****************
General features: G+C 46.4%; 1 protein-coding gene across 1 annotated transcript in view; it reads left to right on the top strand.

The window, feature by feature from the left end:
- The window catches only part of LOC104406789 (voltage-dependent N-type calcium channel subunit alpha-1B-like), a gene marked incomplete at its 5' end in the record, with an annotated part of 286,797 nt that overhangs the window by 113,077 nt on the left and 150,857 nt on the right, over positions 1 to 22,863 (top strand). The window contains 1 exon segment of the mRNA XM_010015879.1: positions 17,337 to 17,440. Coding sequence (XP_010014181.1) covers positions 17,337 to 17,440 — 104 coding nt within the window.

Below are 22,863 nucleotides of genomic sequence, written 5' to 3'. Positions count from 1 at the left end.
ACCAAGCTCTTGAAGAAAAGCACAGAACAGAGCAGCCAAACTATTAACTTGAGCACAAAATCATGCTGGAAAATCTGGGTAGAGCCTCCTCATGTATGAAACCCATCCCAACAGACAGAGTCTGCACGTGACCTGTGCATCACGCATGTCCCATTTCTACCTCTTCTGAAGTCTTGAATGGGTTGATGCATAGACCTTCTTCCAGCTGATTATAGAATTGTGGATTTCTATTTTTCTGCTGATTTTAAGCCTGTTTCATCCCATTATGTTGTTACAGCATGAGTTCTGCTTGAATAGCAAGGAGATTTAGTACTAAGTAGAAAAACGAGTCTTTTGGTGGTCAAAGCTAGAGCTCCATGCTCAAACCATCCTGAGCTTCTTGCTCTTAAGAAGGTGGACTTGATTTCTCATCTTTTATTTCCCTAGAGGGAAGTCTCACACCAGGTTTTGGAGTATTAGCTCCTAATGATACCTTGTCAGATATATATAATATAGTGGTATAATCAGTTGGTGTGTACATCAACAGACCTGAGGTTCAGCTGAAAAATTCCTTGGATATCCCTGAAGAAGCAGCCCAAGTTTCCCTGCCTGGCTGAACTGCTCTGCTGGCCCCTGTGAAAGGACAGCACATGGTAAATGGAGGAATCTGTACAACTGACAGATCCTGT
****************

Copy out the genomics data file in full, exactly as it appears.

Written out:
General features: G+C 46.4%; 1 protein-coding gene across 1 annotated transcript in view; it reads left to right on the top strand.

The window, feature by feature from the left end:
- The window catches only part of LOC104406789 (voltage-dependent N-type calcium channel subunit alpha-1B-like), a gene marked incomplete at its 5' end in the record, with an annotated part of 286,797 nt that overhangs the window by 113,077 nt on the left and 150,857 nt on the right, over positions 1 to 22,863 (top strand). The window contains 1 exon segment of the mRNA XM_010015879.1: positions 17,337 to 17,440. Coding sequence (XP_010014181.1) covers positions 17,337 to 17,440 — 104 coding nt within the window.

Below are 22,863 nucleotides of genomic sequence, written 5' to 3'. Positions count from 1 at the left end.
ACCAAGCTCTTGAAGAAAAGCACAGAACAGAGCAGCCAAACTATTAACTTGAGCACAAAATCATGCTGGAAAATCTGGGTAGAGCCTCCTCATGTATGAAACCCATCCCAACAGACAGAGTCTGCACGTGACCTGTGCATCACGCATGTCCCATTTCTACCTCTTCTGAAGTCTTGAATGGGTTGATGCATAGACCTTCTTCCAGCTGATTATAGAATTGTGGATTTCTATTTTTCTGCTGATTTTAAGCCTGTTTCATCCCATTATGTTGTTACAGCATGAGTTCTGCTTGAATAGCAAGGAGATTTAGTACTAAGTAGAAAAACGAGTCTTTTGGTGGTCAAAGCTAGAGCTCCATGCTCAAACCATCCTGAGCTTCTTGCTCTTAAGAAGGTGGACTTGATTTCTCATCTTTTATTTCCCTAGAGGGAAGTCTCACACCAGGTTTTGGAGTATTAGCTCCTAATGATACCTTGTCAGATATATATAATATAGTGGTATAATCAGTTGGTGTGTACATCAACAGACCTGAGGTTCAGCTGAAAAATTCCTTGGATATCCCTGAAGAAGCAGCCCAAGTTTCCCTGCCTGGCTGAACTGCTCTGCTGGCCCCTGTGAAAGGACAGCACATGGTAAATGGAGGAATCTGTACAACTGACAGATCCTGT